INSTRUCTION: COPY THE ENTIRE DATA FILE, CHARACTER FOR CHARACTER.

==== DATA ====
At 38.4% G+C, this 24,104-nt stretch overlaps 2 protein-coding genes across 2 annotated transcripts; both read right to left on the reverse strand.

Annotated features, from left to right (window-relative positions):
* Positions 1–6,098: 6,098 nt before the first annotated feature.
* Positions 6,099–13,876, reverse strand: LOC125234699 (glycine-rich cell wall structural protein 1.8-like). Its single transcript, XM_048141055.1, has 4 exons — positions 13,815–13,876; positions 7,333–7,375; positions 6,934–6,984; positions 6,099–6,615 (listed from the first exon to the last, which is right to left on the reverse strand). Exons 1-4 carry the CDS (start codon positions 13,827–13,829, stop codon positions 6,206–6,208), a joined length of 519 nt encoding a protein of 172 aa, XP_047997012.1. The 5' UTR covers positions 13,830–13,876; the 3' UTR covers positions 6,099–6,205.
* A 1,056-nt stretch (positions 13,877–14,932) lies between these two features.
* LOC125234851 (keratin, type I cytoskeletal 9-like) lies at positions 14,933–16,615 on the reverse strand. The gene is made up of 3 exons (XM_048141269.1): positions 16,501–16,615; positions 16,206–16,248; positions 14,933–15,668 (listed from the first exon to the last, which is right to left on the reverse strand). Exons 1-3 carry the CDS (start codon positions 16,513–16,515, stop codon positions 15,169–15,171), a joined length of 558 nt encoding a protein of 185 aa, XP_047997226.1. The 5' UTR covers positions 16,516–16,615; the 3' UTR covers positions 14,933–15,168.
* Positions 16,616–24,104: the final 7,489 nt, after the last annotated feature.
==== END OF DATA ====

At 38.4% G+C, this 24,104-nt stretch overlaps 2 protein-coding genes across 2 annotated transcripts; both read right to left on the reverse strand.

Annotated features, from left to right (window-relative positions):
* Positions 1–6,098: 6,098 nt before the first annotated feature.
* Positions 6,099–13,876, reverse strand: LOC125234699 (glycine-rich cell wall structural protein 1.8-like). Its single transcript, XM_048141055.1, has 4 exons — positions 13,815–13,876; positions 7,333–7,375; positions 6,934–6,984; positions 6,099–6,615 (listed from the first exon to the last, which is right to left on the reverse strand). Exons 1-4 carry the CDS (start codon positions 13,827–13,829, stop codon positions 6,206–6,208), a joined length of 519 nt encoding a protein of 172 aa, XP_047997012.1. The 5' UTR covers positions 13,830–13,876; the 3' UTR covers positions 6,099–6,205.
* A 1,056-nt stretch (positions 13,877–14,932) lies between these two features.
* LOC125234851 (keratin, type I cytoskeletal 9-like) lies at positions 14,933–16,615 on the reverse strand. The gene is made up of 3 exons (XM_048141269.1): positions 16,501–16,615; positions 16,206–16,248; positions 14,933–15,668 (listed from the first exon to the last, which is right to left on the reverse strand). Exons 1-3 carry the CDS (start codon positions 16,513–16,515, stop codon positions 15,169–15,171), a joined length of 558 nt encoding a protein of 185 aa, XP_047997226.1. The 5' UTR covers positions 16,516–16,615; the 3' UTR covers positions 14,933–15,168.
* Positions 16,616–24,104: the final 7,489 nt, after the last annotated feature.